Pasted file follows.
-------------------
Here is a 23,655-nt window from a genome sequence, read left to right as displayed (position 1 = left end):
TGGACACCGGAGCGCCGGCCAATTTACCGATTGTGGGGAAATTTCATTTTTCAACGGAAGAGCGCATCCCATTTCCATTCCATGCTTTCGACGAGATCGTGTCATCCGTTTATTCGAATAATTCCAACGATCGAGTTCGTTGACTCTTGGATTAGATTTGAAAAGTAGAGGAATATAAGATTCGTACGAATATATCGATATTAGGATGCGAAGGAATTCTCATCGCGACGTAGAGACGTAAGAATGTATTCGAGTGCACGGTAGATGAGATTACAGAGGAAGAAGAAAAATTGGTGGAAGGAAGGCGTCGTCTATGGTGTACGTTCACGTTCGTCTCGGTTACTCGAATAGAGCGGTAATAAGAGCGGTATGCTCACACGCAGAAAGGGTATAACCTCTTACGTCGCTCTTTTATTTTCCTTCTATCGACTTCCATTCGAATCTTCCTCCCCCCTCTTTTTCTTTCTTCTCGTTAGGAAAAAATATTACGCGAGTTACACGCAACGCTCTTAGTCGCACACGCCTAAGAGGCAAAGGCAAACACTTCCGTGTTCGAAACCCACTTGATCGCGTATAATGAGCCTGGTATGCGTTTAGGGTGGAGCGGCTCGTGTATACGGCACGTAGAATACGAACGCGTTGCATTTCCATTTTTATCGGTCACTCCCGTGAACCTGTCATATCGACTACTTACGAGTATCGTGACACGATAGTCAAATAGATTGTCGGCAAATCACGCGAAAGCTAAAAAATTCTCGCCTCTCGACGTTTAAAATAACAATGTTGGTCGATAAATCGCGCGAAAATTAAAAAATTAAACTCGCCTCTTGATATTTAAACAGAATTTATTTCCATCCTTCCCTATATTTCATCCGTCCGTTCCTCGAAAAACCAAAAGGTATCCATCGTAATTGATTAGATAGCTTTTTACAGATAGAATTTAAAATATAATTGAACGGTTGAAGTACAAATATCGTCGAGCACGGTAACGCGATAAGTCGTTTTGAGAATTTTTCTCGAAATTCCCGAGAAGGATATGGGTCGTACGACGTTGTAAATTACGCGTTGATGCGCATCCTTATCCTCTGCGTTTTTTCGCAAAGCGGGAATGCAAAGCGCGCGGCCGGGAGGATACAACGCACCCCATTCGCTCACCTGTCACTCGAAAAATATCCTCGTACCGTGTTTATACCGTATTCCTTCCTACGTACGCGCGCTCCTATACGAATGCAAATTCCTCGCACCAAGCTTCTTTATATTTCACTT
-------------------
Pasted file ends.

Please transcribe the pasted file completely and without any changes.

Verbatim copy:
Here is a 23,655-nt window from a genome sequence, read left to right as displayed (position 1 = left end):
TGGACACCGGAGCGCCGGCCAATTTACCGATTGTGGGGAAATTTCATTTTTCAACGGAAGAGCGCATCCCATTTCCATTCCATGCTTTCGACGAGATCGTGTCATCCGTTTATTCGAATAATTCCAACGATCGAGTTCGTTGACTCTTGGATTAGATTTGAAAAGTAGAGGAATATAAGATTCGTACGAATATATCGATATTAGGATGCGAAGGAATTCTCATCGCGACGTAGAGACGTAAGAATGTATTCGAGTGCACGGTAGATGAGATTACAGAGGAAGAAGAAAAATTGGTGGAAGGAAGGCGTCGTCTATGGTGTACGTTCACGTTCGTCTCGGTTACTCGAATAGAGCGGTAATAAGAGCGGTATGCTCACACGCAGAAAGGGTATAACCTCTTACGTCGCTCTTTTATTTTCCTTCTATCGACTTCCATTCGAATCTTCCTCCCCCCTCTTTTTCTTTCTTCTCGTTAGGAAAAAATATTACGCGAGTTACACGCAACGCTCTTAGTCGCACACGCCTAAGAGGCAAAGGCAAACACTTCCGTGTTCGAAACCCACTTGATCGCGTATAATGAGCCTGGTATGCGTTTAGGGTGGAGCGGCTCGTGTATACGGCACGTAGAATACGAACGCGTTGCATTTCCATTTTTATCGGTCACTCCCGTGAACCTGTCATATCGACTACTTACGAGTATCGTGACACGATAGTCAAATAGATTGTCGGCAAATCACGCGAAAGCTAAAAAATTCTCGCCTCTCGACGTTTAAAATAACAATGTTGGTCGATAAATCGCGCGAAAATTAAAAAATTAAACTCGCCTCTTGATATTTAAACAGAATTTATTTCCATCCTTCCCTATATTTCATCCGTCCGTTCCTCGAAAAACCAAAAGGTATCCATCGTAATTGATTAGATAGCTTTTTACAGATAGAATTTAAAATATAATTGAACGGTTGAAGTACAAATATCGTCGAGCACGGTAACGCGATAAGTCGTTTTGAGAATTTTTCTCGAAATTCCCGAGAAGGATATGGGTCGTACGACGTTGTAAATTACGCGTTGATGCGCATCCTTATCCTCTGCGTTTTTTCGCAAAGCGGGAATGCAAAGCGCGCGGCCGGGAGGATACAACGCACCCCATTCGCTCACCTGTCACTCGAAAAATATCCTCGTACCGTGTTTATACCGTATTCCTTCCTACGTACGCGCGCTCCTATACGAATGCAAATTCCTCGCACCAAGCTTCTTTATATTTCACTT